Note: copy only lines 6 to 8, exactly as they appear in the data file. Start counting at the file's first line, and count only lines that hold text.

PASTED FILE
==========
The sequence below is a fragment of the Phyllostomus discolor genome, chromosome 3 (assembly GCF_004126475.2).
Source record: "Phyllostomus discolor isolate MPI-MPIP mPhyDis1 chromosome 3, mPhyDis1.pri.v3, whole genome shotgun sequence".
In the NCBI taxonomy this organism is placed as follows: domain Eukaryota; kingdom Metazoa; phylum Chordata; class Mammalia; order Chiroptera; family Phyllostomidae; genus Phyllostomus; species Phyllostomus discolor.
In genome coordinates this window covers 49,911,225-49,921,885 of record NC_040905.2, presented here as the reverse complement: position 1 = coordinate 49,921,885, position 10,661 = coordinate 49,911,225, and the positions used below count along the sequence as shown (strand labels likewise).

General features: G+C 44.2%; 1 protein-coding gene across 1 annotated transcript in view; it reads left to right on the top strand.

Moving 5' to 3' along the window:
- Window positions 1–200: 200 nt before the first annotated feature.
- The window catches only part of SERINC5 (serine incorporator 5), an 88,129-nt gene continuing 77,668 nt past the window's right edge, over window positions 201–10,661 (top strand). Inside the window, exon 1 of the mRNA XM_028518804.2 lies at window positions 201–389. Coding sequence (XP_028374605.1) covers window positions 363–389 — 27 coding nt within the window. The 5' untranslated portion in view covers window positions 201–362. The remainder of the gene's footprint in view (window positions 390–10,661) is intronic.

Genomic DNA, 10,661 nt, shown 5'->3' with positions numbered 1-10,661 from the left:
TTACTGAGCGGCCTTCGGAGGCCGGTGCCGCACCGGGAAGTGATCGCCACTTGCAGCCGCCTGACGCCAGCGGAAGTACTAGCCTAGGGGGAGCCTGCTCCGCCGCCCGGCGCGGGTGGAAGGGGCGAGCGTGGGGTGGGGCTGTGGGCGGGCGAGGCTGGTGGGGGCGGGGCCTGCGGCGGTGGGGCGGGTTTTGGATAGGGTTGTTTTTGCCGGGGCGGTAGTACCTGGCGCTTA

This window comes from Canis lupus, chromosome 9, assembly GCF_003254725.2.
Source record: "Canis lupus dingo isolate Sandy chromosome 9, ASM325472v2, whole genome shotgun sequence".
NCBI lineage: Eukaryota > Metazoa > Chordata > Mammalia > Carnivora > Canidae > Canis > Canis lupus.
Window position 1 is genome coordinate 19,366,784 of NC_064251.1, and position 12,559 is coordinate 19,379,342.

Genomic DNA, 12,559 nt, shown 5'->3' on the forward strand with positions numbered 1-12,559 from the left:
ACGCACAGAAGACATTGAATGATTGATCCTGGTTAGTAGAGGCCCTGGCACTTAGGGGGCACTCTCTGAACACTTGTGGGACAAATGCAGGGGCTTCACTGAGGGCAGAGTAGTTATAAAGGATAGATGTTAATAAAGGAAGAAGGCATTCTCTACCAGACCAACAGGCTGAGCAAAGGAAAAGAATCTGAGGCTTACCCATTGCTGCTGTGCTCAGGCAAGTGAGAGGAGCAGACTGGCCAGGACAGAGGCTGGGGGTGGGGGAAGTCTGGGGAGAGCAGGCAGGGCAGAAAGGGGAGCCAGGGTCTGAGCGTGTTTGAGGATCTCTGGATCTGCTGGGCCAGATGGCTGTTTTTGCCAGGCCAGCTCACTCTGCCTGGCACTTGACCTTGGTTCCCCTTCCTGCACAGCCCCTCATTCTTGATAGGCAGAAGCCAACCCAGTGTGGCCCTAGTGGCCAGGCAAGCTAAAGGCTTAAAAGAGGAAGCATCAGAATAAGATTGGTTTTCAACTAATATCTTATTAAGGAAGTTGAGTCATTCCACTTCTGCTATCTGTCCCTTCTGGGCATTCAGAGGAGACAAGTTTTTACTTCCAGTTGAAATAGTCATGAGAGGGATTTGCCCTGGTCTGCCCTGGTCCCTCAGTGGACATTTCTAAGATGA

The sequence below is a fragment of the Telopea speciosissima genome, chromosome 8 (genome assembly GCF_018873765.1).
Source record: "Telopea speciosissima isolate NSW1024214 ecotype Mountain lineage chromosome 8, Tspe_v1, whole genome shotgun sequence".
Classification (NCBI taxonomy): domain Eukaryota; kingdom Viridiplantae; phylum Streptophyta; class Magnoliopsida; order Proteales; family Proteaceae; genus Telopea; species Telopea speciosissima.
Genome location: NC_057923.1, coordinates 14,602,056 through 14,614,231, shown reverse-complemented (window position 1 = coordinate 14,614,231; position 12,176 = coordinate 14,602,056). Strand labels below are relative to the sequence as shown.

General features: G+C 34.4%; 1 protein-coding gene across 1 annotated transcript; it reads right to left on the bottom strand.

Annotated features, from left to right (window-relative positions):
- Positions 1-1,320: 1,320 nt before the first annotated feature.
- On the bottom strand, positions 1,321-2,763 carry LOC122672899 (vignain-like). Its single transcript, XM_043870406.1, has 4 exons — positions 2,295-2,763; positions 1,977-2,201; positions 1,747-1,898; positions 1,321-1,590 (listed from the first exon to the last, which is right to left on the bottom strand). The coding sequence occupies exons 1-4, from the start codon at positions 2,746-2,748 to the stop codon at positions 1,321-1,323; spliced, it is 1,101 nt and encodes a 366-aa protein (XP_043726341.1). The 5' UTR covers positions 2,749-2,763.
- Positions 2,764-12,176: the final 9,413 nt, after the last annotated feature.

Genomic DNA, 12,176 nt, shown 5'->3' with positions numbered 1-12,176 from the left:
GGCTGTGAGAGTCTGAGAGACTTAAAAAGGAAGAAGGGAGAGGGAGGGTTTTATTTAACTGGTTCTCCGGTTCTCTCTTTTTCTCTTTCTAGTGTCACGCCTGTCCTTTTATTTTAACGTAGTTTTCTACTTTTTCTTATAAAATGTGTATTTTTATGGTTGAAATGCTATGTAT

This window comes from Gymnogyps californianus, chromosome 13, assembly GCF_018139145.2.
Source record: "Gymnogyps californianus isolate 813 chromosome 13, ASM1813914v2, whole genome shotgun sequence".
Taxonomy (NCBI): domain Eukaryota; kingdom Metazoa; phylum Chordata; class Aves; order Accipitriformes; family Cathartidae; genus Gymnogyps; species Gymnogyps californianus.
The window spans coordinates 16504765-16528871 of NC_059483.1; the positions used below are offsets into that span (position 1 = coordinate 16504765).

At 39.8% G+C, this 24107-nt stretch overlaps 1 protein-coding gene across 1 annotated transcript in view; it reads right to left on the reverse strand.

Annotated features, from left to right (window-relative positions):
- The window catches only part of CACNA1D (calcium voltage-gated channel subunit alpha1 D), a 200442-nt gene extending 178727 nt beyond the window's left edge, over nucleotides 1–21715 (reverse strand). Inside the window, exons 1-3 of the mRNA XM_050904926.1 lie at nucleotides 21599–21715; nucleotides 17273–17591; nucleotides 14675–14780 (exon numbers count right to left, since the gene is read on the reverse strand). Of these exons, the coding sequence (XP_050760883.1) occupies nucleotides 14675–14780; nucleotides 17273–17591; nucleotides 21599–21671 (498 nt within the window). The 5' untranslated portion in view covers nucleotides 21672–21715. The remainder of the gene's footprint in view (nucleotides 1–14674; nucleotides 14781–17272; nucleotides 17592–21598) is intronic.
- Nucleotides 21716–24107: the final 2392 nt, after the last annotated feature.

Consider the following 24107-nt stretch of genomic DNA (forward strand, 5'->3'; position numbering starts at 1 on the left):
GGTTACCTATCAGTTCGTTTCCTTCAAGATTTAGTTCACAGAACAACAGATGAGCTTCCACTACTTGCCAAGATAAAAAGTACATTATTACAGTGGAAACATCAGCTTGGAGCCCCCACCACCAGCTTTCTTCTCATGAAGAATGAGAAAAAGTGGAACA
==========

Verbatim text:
Moving 5' to 3' along the window:
- Window positions 1–200: 200 nt before the first annotated feature.
- The window catches only part of SERINC5 (serine incorporator 5), an 88,129-nt gene continuing 77,668 nt past the window's right edge, over window positions 201–10,661 (top strand). Inside the window, exon 1 of the mRNA XM_028518804.2 lies at window positions 201–389. Coding sequence (XP_028374605.1) covers window positions 363–389 — 27 coding nt within the window. The 5' untranslated portion in view covers window positions 201–362. The remainder of the gene's footprint in view (window positions 390–10,661) is intronic.